The Bucket List
"You measure yourself by the people who measure themselves by you," says the quietly wise Carter Chambers, played with gravitas and grace by a Morgan Freeman. In Rob Reiner's moving, often hilarious film The Bucket List, all sorts of people measure More...
Buy it from:
List Price: $5.97
Rating: PG-13 (Parental Guidance Suggested)
Studio: Warner Home Video
Actors: Sean Hayes
Size: 7.5000" x 5.3000"
Weight: 0.2000 lbs.
Language: English, French, English, Spanish, English, French, Spanish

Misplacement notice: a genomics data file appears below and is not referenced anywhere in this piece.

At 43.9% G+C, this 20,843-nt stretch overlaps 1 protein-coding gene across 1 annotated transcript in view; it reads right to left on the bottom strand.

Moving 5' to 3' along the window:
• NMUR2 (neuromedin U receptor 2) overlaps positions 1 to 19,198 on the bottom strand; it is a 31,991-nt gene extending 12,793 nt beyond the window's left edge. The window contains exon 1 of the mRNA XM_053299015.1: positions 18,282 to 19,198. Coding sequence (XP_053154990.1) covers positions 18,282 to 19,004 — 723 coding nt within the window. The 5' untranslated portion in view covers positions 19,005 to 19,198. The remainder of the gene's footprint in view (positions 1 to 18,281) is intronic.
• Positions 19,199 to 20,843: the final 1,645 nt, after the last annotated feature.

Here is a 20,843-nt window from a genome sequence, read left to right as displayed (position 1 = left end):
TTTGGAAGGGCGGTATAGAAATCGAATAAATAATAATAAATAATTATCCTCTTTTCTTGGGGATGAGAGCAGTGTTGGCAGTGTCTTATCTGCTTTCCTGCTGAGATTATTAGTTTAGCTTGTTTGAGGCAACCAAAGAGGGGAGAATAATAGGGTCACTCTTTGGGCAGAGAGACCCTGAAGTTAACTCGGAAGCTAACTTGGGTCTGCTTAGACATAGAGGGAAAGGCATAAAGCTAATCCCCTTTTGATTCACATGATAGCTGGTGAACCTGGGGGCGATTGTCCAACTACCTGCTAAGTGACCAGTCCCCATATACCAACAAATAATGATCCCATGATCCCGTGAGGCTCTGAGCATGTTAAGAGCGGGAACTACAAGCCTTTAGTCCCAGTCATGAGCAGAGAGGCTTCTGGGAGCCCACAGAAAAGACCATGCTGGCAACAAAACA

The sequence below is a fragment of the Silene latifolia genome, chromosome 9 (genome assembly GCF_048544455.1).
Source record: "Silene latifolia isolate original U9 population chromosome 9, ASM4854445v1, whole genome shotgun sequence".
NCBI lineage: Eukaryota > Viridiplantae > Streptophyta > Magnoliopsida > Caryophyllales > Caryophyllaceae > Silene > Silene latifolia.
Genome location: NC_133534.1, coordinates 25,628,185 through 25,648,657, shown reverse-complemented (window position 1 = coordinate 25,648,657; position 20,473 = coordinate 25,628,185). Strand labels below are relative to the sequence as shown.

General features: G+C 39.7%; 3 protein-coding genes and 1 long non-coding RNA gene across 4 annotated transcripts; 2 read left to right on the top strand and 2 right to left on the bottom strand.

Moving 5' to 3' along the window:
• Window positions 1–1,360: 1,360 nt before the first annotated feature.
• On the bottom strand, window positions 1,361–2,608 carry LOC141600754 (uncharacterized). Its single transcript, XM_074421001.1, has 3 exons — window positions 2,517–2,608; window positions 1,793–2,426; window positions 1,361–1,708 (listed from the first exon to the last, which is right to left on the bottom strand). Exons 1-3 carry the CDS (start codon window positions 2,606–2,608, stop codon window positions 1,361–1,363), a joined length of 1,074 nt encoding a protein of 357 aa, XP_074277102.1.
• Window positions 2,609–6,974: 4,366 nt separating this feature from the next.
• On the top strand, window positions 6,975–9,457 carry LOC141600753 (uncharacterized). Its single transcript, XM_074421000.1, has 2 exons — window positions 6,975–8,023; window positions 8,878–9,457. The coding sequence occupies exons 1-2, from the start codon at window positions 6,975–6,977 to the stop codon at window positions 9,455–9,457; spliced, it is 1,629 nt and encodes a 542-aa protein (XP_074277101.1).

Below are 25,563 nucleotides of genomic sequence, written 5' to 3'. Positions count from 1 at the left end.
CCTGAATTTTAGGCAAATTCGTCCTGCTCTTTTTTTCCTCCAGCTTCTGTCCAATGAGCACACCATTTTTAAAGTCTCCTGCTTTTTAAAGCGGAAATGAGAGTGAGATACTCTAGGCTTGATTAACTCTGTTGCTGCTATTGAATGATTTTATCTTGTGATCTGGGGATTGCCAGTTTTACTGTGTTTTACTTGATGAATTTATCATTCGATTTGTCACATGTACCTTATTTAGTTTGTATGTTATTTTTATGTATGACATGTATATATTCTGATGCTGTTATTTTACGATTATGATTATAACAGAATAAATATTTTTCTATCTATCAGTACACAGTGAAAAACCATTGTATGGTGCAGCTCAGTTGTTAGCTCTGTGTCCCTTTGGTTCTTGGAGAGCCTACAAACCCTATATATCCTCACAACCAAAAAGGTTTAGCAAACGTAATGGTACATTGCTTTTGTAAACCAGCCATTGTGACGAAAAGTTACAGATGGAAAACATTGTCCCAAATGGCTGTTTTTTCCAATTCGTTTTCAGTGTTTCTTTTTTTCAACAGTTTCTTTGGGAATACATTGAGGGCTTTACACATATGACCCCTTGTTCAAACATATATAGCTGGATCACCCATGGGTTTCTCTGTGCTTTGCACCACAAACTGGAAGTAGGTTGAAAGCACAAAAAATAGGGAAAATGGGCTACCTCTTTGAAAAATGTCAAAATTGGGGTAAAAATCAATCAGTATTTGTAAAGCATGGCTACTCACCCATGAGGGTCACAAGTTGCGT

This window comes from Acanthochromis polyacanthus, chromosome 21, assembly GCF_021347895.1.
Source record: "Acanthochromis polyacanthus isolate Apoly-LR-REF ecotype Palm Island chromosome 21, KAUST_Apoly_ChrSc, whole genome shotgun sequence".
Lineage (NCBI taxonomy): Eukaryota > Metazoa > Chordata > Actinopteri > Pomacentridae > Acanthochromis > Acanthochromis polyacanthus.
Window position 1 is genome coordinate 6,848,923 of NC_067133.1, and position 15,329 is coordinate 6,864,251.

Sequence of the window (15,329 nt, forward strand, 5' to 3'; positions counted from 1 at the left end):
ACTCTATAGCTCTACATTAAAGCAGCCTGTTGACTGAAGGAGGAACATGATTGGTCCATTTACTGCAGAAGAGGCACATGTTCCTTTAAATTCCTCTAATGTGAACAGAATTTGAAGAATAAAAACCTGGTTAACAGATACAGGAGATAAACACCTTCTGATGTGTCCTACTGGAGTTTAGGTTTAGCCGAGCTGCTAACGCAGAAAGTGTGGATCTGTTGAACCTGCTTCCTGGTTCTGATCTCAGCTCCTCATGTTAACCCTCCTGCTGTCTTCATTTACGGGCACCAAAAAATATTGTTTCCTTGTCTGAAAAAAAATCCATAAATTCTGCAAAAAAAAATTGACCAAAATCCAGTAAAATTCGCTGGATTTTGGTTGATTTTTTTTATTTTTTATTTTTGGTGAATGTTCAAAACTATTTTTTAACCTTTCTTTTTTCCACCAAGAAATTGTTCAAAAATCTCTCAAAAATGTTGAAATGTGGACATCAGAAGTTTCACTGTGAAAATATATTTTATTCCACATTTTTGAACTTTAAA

"You measure yourself by the people who measure themselves by you," says the quietly wise Carter Chambers, played with gravitas and grace by a Morgan Freeman. In Rob Reiner's moving, often hilarious film The Bucket List, all sorts of people measure themselves against the two heroes, Chambers and his hospital suitemate, Edward Cole (Jack Nicholson). But as Cole finds, having spent his entire life building a Fortune 500 company, none of that much matters when cancer, the great equalizer, pays a visit. The film traces the adventures of the two unlikely friends, who meet in a hospital cancer ward, each given six months to live. The "bucket list" of the title refers to a lifelong list of goals that a teacher of Chambers once advised him to compile--and achieve--"before you kick the bucket." Soon the two are off on what may be the last grand adventure of their life, vowing to tick off as many goals (skydiving, race-car driving, seeing the wonders of the world) as they can in the time they have left. What starts as a medical melodrama becomes a road trip, yet the men's mortality realities are never far from thought. The two leads give impressive performances, and remind the viewer of just how few American films focus on the lives and loves of senior citizens. Nicholson even manages to lose his persona in his character, much as he did in About Schmidt. There's a lovely John Mayer tune, "Say (What You Need to Say)," that's perfectly matched to the film's clear-eyed view of life: What does one person leave behind as his true legacy? --A.T. Hurley